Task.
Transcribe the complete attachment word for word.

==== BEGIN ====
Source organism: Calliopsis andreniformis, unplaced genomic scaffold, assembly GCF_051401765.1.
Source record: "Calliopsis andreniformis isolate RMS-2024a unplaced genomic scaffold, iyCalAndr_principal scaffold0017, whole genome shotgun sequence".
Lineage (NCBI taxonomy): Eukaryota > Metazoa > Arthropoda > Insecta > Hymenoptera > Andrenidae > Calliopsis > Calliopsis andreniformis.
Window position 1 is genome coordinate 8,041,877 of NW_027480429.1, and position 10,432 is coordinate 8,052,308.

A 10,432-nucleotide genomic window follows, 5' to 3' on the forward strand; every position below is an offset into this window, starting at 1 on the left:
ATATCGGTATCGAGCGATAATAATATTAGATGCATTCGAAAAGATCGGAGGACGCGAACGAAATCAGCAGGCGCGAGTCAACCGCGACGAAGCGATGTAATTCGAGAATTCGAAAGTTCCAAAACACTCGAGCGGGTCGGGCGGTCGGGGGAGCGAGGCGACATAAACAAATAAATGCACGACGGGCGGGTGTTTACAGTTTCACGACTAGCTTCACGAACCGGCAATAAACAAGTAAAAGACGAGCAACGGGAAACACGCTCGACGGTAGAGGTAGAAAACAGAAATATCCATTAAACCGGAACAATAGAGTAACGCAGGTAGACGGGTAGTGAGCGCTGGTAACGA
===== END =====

Source organism: Calliopsis andreniformis, unplaced genomic scaffold, assembly GCF_051401765.1.
Source record: "Calliopsis andreniformis isolate RMS-2024a unplaced genomic scaffold, iyCalAndr_principal scaffold0017, whole genome shotgun sequence".
Lineage (NCBI taxonomy): Eukaryota > Metazoa > Arthropoda > Insecta > Hymenoptera > Andrenidae > Calliopsis > Calliopsis andreniformis.
Window position 1 is genome coordinate 8,041,877 of NW_027480429.1, and position 10,432 is coordinate 8,052,308.

A 10,432-nucleotide genomic window follows, 5' to 3' on the forward strand; every position below is an offset into this window, starting at 1 on the left:
ATATCGGTATCGAGCGATAATAATATTAGATGCATTCGAAAAGATCGGAGGACGCGAACGAAATCAGCAGGCGCGAGTCAACCGCGACGAAGCGATGTAATTCGAGAATTCGAAAGTTCCAAAACACTCGAGCGGGTCGGGCGGTCGGGGGAGCGAGGCGACATAAACAAATAAATGCACGACGGGCGGGTGTTTACAGTTTCACGACTAGCTTCACGAACCGGCAATAAACAAGTAAAAGACGAGCAACGGGAAACACGCTCGACGGTAGAGGTAGAAAACAGAAATATCCATTAAACCGGAACAATAGAGTAACGCAGGTAGACGGGTAGTGAGCGCTGGTAACGA